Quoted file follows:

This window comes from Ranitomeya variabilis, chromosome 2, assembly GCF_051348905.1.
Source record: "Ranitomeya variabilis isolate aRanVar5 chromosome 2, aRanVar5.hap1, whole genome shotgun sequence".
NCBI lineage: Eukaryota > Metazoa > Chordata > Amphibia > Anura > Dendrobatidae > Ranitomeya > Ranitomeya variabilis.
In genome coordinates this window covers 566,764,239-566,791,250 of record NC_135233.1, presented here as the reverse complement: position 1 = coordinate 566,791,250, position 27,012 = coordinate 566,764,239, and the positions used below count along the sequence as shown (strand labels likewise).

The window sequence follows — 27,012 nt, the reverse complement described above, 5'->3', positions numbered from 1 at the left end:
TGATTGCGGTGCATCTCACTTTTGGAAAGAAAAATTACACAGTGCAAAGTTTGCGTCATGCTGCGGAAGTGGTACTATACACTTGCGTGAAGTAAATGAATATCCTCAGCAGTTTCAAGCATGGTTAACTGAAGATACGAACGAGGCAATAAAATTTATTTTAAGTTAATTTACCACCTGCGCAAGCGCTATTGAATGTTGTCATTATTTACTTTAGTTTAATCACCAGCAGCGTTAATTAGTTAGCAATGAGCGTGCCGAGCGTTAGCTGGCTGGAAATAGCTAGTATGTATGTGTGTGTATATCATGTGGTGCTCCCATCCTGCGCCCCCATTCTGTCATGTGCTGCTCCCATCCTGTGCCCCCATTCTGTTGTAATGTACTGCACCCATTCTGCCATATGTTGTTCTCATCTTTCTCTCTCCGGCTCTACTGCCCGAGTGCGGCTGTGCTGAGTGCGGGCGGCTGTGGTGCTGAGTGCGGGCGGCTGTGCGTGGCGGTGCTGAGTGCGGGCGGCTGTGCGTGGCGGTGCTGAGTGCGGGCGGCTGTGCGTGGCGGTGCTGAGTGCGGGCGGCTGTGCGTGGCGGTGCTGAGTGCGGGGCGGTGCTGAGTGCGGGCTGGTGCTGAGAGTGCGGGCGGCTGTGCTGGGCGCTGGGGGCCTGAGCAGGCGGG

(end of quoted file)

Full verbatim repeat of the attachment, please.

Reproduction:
This window comes from Ranitomeya variabilis, chromosome 2, assembly GCF_051348905.1.
Source record: "Ranitomeya variabilis isolate aRanVar5 chromosome 2, aRanVar5.hap1, whole genome shotgun sequence".
NCBI lineage: Eukaryota > Metazoa > Chordata > Amphibia > Anura > Dendrobatidae > Ranitomeya > Ranitomeya variabilis.
In genome coordinates this window covers 566,764,239-566,791,250 of record NC_135233.1, presented here as the reverse complement: position 1 = coordinate 566,791,250, position 27,012 = coordinate 566,764,239, and the positions used below count along the sequence as shown (strand labels likewise).

The window sequence follows — 27,012 nt, the reverse complement described above, 5'->3', positions numbered from 1 at the left end:
TGATTGCGGTGCATCTCACTTTTGGAAAGAAAAATTACACAGTGCAAAGTTTGCGTCATGCTGCGGAAGTGGTACTATACACTTGCGTGAAGTAAATGAATATCCTCAGCAGTTTCAAGCATGGTTAACTGAAGATACGAACGAGGCAATAAAATTTATTTTAAGTTAATTTACCACCTGCGCAAGCGCTATTGAATGTTGTCATTATTTACTTTAGTTTAATCACCAGCAGCGTTAATTAGTTAGCAATGAGCGTGCCGAGCGTTAGCTGGCTGGAAATAGCTAGTATGTATGTGTGTGTATATCATGTGGTGCTCCCATCCTGCGCCCCCATTCTGTCATGTGCTGCTCCCATCCTGTGCCCCCATTCTGTTGTAATGTACTGCACCCATTCTGCCATATGTTGTTCTCATCTTTCTCTCTCCGGCTCTACTGCCCGAGTGCGGCTGTGCTGAGTGCGGGCGGCTGTGGTGCTGAGTGCGGGCGGCTGTGCGTGGCGGTGCTGAGTGCGGGCGGCTGTGCGTGGCGGTGCTGAGTGCGGGCGGCTGTGCGTGGCGGTGCTGAGTGCGGGCGGCTGTGCGTGGCGGTGCTGAGTGCGGGGCGGTGCTGAGTGCGGGCTGGTGCTGAGAGTGCGGGCGGCTGTGCTGGGCGCTGGGGGCCTGAGCAGGCGGG